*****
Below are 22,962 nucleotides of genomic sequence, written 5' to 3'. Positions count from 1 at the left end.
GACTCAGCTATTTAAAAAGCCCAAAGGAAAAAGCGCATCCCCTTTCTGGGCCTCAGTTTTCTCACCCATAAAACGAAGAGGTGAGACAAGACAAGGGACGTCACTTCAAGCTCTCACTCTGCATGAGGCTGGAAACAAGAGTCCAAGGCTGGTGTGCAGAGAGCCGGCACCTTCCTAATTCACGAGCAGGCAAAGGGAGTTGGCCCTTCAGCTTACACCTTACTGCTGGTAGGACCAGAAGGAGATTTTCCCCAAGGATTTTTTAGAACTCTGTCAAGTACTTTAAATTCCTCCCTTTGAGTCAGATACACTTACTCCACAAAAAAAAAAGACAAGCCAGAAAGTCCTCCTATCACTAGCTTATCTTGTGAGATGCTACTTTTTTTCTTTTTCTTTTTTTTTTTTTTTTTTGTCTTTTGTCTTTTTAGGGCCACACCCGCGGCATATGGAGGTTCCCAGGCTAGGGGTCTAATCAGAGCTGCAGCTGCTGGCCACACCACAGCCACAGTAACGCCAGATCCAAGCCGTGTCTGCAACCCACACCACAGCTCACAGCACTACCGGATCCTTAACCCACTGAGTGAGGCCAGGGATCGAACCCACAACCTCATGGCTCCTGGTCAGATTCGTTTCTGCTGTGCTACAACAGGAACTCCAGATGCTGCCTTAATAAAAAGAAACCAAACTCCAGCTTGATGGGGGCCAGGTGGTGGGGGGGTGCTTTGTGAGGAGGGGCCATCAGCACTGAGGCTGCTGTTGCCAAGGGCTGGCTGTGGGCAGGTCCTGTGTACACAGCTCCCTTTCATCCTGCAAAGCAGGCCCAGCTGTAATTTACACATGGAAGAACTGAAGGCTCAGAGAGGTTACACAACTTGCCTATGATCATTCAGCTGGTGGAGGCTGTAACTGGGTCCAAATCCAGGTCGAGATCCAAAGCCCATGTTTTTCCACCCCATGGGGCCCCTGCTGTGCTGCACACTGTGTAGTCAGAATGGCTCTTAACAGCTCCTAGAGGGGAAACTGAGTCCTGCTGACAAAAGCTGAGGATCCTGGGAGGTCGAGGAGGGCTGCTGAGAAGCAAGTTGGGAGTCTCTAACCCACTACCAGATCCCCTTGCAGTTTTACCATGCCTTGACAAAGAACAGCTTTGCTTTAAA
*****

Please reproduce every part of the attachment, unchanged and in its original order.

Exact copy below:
Below are 22,962 nucleotides of genomic sequence, written 5' to 3'. Positions count from 1 at the left end.
GACTCAGCTATTTAAAAAGCCCAAAGGAAAAAGCGCATCCCCTTTCTGGGCCTCAGTTTTCTCACCCATAAAACGAAGAGGTGAGACAAGACAAGGGACGTCACTTCAAGCTCTCACTCTGCATGAGGCTGGAAACAAGAGTCCAAGGCTGGTGTGCAGAGAGCCGGCACCTTCCTAATTCACGAGCAGGCAAAGGGAGTTGGCCCTTCAGCTTACACCTTACTGCTGGTAGGACCAGAAGGAGATTTTCCCCAAGGATTTTTTAGAACTCTGTCAAGTACTTTAAATTCCTCCCTTTGAGTCAGATACACTTACTCCACAAAAAAAAAAGACAAGCCAGAAAGTCCTCCTATCACTAGCTTATCTTGTGAGATGCTACTTTTTTTCTTTTTCTTTTTTTTTTTTTTTTTTGTCTTTTGTCTTTTTAGGGCCACACCCGCGGCATATGGAGGTTCCCAGGCTAGGGGTCTAATCAGAGCTGCAGCTGCTGGCCACACCACAGCCACAGTAACGCCAGATCCAAGCCGTGTCTGCAACCCACACCACAGCTCACAGCACTACCGGATCCTTAACCCACTGAGTGAGGCCAGGGATCGAACCCACAACCTCATGGCTCCTGGTCAGATTCGTTTCTGCTGTGCTACAACAGGAACTCCAGATGCTGCCTTAATAAAAAGAAACCAAACTCCAGCTTGATGGGGGCCAGGTGGTGGGGGGGTGCTTTGTGAGGAGGGGCCATCAGCACTGAGGCTGCTGTTGCCAAGGGCTGGCTGTGGGCAGGTCCTGTGTACACAGCTCCCTTTCATCCTGCAAAGCAGGCCCAGCTGTAATTTACACATGGAAGAACTGAAGGCTCAGAGAGGTTACACAACTTGCCTATGATCATTCAGCTGGTGGAGGCTGTAACTGGGTCCAAATCCAGGTCGAGATCCAAAGCCCATGTTTTTCCACCCCATGGGGCCCCTGCTGTGCTGCACACTGTGTAGTCAGAATGGCTCTTAACAGCTCCTAGAGGGGAAACTGAGTCCTGCTGACAAAAGCTGAGGATCCTGGGAGGTCGAGGAGGGCTGCTGAGAAGCAAGTTGGGAGTCTCTAACCCACTACCAGATCCCCTTGCAGTTTTACCATGCCTTGACAAAGAACAGCTTTGCTTTAAA